I've read this book years ago, but decided recently to read it again. Turns out, I don't remember most of it. I like the writing, but have somewhat of a hard time with the narrator. She is so self deprecating, weak and naive. The first time I read the book, I liked her. But now, many years later, well, not so much. In my opinion, although its a very old book, with some hard to stomach terms and stereotypes (that make the modern reader cringe ), its still a classic that is so very well written.

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EPLPicks_Teen Apr 07, 2010

The second Mrs. Maxim de Winter enters the home of her mysterious and enigmatic new husband and learns the story of the house's first mistress, to whom the sinister housekeeper is unnaturally devoted.

m
mbazal
May 20, 2009

The story concerns a woman who marries an English nobleman and returns with him to Manderley, his country estate. There, she finds herself haunted by reminders of his first wife, Rebecca, who died in a boating accident less than a year earlier. In this case, the haunting is psychological, not physical: Rebecca does not appear as a ghost, but her spirit affects nearly everything that takes place at Manderley. The narrator, whose name is never divulged, is left with a growing sense of distrust toward those who loved Rebecca, wondering just how much they resent her for taking Rebecca's place. In the final chapters, the book turns into a detective story, as the principal characters try to reveal or conceal what really happened on the night Rebecca died.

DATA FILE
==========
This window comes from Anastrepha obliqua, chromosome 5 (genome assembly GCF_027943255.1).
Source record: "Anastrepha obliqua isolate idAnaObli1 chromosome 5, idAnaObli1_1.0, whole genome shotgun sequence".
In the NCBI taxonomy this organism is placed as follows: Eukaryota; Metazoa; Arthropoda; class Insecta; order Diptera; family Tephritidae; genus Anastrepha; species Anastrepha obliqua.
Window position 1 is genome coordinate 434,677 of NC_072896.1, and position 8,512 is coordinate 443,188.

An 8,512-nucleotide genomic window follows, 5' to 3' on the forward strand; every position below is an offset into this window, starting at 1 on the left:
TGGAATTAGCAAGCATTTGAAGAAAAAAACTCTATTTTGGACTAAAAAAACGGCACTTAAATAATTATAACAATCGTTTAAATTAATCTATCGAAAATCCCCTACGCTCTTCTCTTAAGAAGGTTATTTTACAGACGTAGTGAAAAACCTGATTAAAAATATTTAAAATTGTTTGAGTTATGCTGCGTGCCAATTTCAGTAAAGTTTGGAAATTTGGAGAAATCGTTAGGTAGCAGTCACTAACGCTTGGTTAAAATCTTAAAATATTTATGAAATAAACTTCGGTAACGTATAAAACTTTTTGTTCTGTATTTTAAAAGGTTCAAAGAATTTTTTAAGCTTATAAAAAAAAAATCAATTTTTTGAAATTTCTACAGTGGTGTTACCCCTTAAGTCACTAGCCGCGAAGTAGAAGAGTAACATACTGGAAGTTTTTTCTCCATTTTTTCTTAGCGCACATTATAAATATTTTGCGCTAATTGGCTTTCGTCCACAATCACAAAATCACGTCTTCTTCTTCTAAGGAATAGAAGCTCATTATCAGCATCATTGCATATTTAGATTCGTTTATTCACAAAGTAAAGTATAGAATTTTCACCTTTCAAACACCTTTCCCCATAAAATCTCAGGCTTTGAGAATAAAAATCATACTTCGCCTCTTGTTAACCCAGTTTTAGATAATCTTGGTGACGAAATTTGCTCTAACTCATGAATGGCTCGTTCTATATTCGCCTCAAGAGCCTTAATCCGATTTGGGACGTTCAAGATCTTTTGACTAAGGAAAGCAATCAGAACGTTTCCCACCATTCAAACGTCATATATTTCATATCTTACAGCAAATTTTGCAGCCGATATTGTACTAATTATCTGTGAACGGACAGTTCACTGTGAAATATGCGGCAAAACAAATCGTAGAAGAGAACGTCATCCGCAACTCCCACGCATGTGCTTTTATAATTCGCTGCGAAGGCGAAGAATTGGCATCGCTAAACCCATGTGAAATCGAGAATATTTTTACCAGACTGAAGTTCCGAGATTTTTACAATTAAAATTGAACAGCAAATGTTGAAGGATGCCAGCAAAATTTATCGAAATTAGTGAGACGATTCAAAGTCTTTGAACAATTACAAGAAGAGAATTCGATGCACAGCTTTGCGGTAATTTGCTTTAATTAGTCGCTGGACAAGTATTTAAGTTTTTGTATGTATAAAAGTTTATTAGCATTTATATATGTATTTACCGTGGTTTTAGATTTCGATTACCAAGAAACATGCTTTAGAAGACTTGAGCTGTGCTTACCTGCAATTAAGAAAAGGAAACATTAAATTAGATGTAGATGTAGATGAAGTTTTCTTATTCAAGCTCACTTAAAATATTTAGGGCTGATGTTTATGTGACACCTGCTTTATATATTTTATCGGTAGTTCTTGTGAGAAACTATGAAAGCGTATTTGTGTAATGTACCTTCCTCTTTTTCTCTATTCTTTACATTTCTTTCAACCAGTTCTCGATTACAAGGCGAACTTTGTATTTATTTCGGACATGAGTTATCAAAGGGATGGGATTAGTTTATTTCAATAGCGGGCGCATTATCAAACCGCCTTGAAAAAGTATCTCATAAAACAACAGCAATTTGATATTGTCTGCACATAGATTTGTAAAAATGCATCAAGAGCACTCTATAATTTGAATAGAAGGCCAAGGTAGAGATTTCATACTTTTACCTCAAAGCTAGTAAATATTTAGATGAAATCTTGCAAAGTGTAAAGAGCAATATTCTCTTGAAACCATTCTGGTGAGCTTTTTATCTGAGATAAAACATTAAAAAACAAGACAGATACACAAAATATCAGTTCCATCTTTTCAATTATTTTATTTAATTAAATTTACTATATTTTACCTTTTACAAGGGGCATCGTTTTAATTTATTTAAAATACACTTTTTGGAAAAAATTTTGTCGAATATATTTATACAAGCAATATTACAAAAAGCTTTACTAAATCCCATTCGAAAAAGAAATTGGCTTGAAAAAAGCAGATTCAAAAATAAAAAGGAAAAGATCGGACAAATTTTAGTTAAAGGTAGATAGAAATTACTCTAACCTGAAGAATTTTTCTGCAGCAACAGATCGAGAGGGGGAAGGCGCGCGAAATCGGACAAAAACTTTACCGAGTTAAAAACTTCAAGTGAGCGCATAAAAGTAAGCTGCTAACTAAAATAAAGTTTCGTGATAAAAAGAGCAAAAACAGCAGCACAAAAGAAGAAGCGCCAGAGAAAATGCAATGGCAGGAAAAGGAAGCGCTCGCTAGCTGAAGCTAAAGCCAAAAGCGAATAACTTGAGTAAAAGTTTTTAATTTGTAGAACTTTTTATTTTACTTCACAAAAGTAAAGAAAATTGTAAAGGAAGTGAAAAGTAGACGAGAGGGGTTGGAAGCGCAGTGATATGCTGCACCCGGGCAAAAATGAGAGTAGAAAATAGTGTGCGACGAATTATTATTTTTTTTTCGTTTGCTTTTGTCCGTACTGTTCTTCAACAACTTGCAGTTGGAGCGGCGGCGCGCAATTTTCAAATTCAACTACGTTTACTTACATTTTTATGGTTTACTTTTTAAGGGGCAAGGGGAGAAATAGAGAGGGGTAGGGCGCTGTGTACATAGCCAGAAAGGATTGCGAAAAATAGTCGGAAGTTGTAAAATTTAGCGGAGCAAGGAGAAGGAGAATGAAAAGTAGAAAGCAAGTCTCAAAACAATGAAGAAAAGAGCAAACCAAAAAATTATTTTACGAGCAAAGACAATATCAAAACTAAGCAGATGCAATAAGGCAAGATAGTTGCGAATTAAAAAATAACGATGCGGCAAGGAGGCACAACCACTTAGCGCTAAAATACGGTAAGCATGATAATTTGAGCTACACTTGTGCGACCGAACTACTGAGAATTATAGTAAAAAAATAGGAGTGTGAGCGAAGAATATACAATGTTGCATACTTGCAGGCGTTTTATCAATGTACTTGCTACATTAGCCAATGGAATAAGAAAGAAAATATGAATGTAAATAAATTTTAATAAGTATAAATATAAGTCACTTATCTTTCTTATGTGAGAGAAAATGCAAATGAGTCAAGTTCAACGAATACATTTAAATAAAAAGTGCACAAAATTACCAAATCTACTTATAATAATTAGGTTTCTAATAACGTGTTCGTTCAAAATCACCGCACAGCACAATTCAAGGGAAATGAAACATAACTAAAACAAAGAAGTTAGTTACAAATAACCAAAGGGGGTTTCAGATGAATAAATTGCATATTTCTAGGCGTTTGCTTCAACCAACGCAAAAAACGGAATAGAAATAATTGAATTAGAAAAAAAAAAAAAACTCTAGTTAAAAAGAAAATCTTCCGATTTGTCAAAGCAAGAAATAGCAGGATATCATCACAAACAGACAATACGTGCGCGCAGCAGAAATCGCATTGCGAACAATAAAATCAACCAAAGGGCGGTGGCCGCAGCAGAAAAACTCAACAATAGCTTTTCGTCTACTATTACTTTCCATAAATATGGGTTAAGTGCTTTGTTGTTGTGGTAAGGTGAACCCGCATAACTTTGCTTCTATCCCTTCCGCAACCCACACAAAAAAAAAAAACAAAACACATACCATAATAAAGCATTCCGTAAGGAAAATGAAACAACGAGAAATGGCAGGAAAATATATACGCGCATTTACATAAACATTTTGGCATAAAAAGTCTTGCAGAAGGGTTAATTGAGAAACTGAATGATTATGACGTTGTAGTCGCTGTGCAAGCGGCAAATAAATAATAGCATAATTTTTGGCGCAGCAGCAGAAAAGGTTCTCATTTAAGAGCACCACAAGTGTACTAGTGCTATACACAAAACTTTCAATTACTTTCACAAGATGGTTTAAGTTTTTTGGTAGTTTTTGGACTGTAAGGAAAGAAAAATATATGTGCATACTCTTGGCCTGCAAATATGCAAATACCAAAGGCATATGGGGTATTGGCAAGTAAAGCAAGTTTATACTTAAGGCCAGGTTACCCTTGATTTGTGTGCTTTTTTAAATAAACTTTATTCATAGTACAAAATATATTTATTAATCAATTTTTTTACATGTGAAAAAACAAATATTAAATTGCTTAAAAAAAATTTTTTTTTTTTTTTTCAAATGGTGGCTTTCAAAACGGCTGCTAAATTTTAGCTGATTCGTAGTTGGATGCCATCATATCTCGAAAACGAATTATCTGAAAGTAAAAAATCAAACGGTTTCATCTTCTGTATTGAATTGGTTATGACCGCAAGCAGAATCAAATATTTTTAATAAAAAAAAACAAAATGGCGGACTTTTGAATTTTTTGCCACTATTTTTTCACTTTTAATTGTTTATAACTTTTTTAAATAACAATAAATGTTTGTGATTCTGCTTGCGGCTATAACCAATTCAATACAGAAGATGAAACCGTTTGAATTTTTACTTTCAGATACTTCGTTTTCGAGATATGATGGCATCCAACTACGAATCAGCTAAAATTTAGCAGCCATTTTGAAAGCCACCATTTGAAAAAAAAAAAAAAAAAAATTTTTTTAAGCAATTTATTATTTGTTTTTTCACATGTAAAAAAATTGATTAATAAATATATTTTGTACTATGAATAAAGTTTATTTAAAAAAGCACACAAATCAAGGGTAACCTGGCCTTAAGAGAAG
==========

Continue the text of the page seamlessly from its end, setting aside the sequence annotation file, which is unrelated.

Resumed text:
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lisahiggs
Sep 02, 2011

Last night I dreamt I went to Manderley again.

m
mbazal
May 05, 2010

"They were all fitting into place, the jig-saw pieces. The odd strained shapes that I had tried to piece together with my fumbling fingers and they had never fitted. Frank's odd manner when I spoke about Rebecca. Beatrice and her rather diffident negative attitude. The silence that I had always taken for sympathy and regret was a silence born of shame and embarrassment. It seemed incredible to me now that I had never understood. I wondered how many people there were in the world who suffered, and continued to suffer, because they could not break out from their own web of shyness and reserve, and in their blindness and folly built up a great wall in front of them that hid the truth. This was what I had done. I had built up false pictures in my mind and sat before them. I had never had the courage to demand the truth. Had I made one step forward out of my own shyness Maxim would have told these things four months, five months ago."

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mbazal
May 05, 2010

mbazal thinks this title is suitable for All Ages